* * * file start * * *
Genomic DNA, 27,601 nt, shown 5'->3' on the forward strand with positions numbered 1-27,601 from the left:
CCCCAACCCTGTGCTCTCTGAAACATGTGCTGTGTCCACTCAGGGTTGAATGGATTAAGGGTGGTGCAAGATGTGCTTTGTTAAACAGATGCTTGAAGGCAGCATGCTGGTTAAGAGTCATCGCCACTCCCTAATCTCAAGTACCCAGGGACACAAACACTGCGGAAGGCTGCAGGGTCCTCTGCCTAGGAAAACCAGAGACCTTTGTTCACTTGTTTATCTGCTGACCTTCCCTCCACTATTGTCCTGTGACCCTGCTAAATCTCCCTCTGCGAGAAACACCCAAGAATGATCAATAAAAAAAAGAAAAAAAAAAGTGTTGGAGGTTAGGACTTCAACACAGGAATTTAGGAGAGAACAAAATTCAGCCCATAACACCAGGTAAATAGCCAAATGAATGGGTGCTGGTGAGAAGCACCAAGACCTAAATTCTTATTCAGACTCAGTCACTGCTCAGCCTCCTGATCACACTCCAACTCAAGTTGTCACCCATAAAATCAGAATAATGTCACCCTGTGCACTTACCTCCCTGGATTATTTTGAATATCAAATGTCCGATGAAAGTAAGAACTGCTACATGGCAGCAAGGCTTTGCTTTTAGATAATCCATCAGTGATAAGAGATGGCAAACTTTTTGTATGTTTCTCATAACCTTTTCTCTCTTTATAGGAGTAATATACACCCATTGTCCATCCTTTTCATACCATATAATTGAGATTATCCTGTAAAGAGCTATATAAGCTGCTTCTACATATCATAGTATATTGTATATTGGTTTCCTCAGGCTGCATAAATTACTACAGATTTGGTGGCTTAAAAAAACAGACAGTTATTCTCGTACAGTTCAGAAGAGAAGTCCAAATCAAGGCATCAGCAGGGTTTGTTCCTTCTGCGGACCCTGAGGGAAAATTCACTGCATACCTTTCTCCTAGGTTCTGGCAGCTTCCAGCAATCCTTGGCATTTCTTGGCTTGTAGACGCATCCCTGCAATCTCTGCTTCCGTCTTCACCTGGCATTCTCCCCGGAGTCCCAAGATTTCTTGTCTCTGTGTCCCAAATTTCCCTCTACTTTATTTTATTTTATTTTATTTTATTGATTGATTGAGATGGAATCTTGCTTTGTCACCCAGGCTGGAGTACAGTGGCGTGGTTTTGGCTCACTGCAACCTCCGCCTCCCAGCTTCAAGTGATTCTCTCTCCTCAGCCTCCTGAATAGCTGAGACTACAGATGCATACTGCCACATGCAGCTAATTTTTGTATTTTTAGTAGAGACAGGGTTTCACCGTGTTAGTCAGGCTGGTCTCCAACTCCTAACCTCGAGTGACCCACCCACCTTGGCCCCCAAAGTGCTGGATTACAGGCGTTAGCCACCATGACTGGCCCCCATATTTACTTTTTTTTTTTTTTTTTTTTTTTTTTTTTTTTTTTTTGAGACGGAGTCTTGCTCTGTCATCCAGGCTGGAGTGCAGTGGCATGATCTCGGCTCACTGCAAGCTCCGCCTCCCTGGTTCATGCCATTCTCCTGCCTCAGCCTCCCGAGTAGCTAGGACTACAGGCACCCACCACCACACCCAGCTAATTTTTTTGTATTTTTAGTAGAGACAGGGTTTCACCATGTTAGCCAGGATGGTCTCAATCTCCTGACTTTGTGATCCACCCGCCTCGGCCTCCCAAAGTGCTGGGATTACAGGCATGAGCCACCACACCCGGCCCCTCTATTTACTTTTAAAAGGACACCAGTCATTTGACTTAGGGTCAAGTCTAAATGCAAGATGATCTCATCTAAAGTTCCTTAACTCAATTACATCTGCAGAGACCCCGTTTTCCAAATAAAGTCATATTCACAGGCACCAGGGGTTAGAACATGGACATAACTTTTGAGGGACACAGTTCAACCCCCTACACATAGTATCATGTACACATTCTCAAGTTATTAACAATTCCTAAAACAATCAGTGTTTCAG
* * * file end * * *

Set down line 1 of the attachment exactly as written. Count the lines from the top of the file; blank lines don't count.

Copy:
Genomic DNA, 27,601 nt, shown 5'->3' on the forward strand with positions numbered 1-27,601 from the left: